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The Tabush Cloud & Managed IT Blog

Everything You Need To Know About SSDs

Recently, there’s been a lot of talk about Solid State Hard Drives, or SSDs as they're better known. You may have seen them as options for desktops or laptop computers. As you know, new features and innovations in technology are routine, but many of them are minor. However, every few years, a major feature or upgrade is released; SSD technology is one of them.

Hard Drives

The hard drive is a device inside your computer that stores data such as the operating system, applications and files. Since the early 1980's, we’ve used hard drives to store data on our computers (even when it’s powered off).

Hard Drives consist of small round platters that spin at approximately 7,200 RPM (revolutions per minute), with a small arm and needle that constantly read and write magnetic data to the drive.

Over the past 30 years hard drives have gotten smaller, faster, cheaper and with a much larger capacity than before. However the basic technology has remained the same.

Hard drives have served their purpose well for all these years. But, as with any device, on occasion the mechanics will fail. In addition, data on the drive gets fragmented over time. This is where a single file is broken into pieces and stored randomly all over a hard disk's platters. When this happens it takes longer to read and write data, and slows down operations on the computer—being one of the biggest frustrations for computer users.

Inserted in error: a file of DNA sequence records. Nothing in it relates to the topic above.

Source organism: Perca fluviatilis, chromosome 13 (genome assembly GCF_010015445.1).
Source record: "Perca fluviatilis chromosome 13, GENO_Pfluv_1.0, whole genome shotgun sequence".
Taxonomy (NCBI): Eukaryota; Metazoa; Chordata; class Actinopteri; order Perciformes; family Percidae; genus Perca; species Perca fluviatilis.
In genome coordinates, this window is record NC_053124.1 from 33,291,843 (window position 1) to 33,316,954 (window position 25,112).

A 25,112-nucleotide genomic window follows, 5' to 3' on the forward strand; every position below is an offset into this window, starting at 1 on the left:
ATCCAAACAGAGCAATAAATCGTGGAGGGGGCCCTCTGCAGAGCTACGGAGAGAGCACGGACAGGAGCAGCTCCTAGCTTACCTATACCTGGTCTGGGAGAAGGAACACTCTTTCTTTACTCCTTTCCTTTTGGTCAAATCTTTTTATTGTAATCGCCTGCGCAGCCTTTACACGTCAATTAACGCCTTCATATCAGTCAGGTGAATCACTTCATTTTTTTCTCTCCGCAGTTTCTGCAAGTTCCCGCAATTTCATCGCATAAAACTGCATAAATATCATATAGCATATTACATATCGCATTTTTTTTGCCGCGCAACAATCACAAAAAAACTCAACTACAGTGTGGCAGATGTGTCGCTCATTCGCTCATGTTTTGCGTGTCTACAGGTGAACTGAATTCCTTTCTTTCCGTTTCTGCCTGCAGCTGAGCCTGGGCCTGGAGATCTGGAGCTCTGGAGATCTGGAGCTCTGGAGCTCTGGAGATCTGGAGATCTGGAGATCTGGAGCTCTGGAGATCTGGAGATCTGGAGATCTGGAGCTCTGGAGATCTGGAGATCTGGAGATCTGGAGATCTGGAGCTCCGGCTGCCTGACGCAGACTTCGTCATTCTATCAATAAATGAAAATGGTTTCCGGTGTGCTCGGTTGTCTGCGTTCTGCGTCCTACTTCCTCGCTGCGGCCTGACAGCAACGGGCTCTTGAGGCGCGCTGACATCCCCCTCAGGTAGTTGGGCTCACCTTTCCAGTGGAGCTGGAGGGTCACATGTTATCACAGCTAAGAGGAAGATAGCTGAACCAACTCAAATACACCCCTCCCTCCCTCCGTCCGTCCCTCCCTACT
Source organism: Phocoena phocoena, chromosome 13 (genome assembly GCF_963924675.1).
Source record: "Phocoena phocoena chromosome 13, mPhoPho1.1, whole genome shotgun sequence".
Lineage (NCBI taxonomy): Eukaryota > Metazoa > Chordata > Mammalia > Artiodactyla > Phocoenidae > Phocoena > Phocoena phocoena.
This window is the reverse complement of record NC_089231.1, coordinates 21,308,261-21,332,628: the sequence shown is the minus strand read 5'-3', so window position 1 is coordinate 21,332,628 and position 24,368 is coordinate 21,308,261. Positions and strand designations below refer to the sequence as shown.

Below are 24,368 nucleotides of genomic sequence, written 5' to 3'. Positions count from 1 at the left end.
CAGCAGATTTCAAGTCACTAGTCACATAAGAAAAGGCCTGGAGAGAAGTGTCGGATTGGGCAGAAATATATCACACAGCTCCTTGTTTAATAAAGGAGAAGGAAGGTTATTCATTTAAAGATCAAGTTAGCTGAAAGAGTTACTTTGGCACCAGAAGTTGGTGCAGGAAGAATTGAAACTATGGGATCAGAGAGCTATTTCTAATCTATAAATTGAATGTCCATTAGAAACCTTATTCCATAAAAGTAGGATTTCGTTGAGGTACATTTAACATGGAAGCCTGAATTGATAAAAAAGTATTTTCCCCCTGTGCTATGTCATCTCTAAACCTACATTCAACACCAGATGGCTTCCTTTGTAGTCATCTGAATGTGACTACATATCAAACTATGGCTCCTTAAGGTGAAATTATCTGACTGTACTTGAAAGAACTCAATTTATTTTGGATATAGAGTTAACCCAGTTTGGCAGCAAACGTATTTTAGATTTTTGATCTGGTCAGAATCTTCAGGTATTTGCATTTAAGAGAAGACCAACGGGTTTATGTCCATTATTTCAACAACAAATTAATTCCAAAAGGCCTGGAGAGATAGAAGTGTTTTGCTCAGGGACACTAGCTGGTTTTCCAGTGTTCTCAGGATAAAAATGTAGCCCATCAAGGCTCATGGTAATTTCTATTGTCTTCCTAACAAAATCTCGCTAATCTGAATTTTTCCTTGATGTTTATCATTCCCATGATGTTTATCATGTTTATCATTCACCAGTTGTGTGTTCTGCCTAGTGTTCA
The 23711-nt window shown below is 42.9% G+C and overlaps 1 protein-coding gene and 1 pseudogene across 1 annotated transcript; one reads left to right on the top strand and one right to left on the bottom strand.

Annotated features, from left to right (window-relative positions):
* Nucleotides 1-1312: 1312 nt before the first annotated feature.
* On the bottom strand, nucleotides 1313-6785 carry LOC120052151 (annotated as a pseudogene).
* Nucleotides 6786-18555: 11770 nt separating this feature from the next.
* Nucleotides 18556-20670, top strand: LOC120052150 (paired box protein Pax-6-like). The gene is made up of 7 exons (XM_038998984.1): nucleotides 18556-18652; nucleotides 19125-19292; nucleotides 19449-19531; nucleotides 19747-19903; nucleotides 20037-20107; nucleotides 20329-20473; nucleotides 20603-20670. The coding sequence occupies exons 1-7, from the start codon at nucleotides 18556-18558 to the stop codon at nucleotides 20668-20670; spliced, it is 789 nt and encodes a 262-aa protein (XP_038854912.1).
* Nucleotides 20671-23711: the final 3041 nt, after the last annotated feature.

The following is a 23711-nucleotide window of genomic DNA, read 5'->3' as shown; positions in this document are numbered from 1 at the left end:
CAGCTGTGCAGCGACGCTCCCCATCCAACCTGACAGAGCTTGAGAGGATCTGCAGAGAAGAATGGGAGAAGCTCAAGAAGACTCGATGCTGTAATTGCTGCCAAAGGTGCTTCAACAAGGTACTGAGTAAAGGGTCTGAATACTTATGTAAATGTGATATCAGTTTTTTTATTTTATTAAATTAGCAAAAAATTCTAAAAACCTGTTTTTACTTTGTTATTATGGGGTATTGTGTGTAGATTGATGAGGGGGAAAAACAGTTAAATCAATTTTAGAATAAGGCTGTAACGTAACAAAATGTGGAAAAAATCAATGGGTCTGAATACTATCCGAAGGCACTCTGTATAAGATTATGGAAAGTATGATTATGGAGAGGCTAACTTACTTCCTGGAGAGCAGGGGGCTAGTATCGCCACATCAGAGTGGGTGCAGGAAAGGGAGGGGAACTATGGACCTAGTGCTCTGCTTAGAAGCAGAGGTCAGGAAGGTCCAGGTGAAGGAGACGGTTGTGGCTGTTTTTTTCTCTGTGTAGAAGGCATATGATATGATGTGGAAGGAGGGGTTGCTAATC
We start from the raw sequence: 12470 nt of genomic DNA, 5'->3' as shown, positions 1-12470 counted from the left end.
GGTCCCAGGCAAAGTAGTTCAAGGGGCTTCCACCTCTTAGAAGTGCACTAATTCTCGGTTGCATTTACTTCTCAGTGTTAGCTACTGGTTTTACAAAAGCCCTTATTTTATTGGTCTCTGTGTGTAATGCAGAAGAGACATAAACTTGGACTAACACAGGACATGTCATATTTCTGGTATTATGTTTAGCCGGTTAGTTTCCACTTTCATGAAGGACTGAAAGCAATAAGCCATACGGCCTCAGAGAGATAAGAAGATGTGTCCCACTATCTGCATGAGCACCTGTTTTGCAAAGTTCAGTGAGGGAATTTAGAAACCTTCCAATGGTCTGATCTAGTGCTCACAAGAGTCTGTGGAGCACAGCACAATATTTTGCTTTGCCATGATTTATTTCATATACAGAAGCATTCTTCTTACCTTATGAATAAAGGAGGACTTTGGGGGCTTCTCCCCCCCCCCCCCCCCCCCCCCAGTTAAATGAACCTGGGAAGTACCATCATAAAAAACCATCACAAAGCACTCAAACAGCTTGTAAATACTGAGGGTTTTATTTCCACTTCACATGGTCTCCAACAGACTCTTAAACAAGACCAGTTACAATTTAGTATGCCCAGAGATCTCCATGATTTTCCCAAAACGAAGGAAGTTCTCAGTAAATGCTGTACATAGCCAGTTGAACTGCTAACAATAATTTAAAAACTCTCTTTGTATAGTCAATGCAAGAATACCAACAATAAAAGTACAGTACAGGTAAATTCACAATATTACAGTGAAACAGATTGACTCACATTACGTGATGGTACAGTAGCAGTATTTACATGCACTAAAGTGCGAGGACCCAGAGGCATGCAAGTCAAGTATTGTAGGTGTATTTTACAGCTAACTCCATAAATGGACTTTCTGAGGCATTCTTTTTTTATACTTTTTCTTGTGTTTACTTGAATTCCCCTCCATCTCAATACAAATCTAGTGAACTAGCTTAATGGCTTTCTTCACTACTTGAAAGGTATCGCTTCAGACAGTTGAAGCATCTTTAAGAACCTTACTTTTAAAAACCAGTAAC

The SSD

Enter the SSD. An SSD performs the same function as a hard drive and also uses spinning platters; but the data is stored on solid-state chips soldered onto a motherboard (the main circuit board of the computer). SSDs are generally much more reliable and less prone to failure than standard hard drives. Additionally, they’re much faster—at least 300-400% faster —and use less power. They also aren’t affected by motion, where a standard hard drive is. This is good for anyone who uses a laptop while in transit. In short, SSDs are better than standard hard drives.

I recently purchased a new PC with an SSD. Now, everything I do such as restarting, running applications and opening browsers is nearly instantaneous. Plus I’m no longer annoyed by a hard drive constantly clicking in the background.

We Recommend SSDs Over Hard Drives

Our company recommends SSDs for all your new desktop and laptop purchases. It will add approximately $150 to the cost, but it’s well worth it.

If you still aren’t convinced, give us a call. Our experts are well versed in the function, performance and availability of SSDs, and they’ll be happy to help you with any questions you may have.

Happy Spring!

Morris

Topics: IT Data Backups